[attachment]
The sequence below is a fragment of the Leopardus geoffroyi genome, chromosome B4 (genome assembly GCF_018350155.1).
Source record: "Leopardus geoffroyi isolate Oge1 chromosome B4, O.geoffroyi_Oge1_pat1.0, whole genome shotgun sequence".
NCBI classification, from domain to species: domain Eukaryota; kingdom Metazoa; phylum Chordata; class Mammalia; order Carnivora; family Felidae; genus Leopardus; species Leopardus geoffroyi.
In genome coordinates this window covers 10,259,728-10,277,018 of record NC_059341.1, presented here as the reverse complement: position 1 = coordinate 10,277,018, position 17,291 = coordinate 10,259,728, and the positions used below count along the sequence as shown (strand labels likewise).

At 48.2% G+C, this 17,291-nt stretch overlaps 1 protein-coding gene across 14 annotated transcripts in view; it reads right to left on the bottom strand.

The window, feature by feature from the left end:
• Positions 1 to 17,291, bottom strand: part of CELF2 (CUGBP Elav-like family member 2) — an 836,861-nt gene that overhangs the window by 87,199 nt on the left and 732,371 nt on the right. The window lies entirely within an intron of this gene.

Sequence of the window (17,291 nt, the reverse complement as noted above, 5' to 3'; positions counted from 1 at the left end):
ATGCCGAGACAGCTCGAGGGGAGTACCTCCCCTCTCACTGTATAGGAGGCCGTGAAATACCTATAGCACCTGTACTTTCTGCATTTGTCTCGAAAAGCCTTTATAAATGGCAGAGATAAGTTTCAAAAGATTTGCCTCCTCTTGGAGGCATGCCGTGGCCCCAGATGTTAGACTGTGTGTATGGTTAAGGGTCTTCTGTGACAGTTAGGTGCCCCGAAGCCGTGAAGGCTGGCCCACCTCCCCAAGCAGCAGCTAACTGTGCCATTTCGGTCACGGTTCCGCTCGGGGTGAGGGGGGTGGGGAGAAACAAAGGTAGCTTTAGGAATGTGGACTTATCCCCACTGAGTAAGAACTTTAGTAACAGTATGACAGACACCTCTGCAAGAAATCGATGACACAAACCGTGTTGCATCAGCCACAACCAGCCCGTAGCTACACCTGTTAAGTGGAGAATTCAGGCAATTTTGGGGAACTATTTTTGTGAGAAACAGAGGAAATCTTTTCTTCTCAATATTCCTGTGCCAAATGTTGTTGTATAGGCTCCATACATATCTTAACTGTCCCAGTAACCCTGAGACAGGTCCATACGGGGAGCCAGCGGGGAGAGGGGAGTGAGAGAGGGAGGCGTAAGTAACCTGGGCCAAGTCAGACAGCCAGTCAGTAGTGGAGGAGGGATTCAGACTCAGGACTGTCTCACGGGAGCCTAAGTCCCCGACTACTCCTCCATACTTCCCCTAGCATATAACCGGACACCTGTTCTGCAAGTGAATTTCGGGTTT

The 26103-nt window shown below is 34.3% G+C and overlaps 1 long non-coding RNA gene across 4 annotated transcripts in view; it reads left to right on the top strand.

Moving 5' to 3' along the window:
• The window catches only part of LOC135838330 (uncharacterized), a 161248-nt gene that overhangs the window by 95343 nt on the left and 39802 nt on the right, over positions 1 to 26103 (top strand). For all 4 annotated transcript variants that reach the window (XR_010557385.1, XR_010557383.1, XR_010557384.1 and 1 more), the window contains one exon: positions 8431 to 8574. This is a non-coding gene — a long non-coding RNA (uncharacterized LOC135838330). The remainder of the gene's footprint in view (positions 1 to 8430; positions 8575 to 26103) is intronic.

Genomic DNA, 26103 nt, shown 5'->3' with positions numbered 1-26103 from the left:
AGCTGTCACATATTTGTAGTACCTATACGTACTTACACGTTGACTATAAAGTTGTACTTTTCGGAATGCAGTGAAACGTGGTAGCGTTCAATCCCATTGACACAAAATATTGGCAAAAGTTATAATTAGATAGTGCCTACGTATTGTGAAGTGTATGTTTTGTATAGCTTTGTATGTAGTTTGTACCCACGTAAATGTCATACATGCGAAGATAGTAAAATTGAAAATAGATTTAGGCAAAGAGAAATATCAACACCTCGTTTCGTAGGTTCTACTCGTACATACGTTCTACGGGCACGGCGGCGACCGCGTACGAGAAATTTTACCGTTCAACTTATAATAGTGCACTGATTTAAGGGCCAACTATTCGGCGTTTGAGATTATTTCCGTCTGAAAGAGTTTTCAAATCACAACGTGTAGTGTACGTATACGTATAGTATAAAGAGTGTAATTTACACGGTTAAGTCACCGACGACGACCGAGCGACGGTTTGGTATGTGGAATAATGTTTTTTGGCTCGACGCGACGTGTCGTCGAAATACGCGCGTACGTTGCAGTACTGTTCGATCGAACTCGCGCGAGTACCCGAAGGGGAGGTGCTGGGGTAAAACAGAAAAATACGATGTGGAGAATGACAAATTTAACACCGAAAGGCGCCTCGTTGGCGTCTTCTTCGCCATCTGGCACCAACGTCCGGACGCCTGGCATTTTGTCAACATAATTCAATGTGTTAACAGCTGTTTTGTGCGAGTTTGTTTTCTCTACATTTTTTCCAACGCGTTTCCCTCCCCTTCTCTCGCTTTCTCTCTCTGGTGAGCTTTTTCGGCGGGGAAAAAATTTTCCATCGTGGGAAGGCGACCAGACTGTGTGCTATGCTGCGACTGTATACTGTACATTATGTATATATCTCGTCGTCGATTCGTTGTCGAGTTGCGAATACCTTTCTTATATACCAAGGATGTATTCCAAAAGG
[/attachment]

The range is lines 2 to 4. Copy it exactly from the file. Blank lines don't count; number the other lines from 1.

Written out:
Source record: "Leopardus geoffroyi isolate Oge1 chromosome B4, O.geoffroyi_Oge1_pat1.0, whole genome shotgun sequence".
NCBI classification, from domain to species: domain Eukaryota; kingdom Metazoa; phylum Chordata; class Mammalia; order Carnivora; family Felidae; genus Leopardus; species Leopardus geoffroyi.
In genome coordinates this window covers 10,259,728-10,277,018 of record NC_059341.1, presented here as the reverse complement: position 1 = coordinate 10,277,018, position 17,291 = coordinate 10,259,728, and the positions used below count along the sequence as shown (strand labels likewise).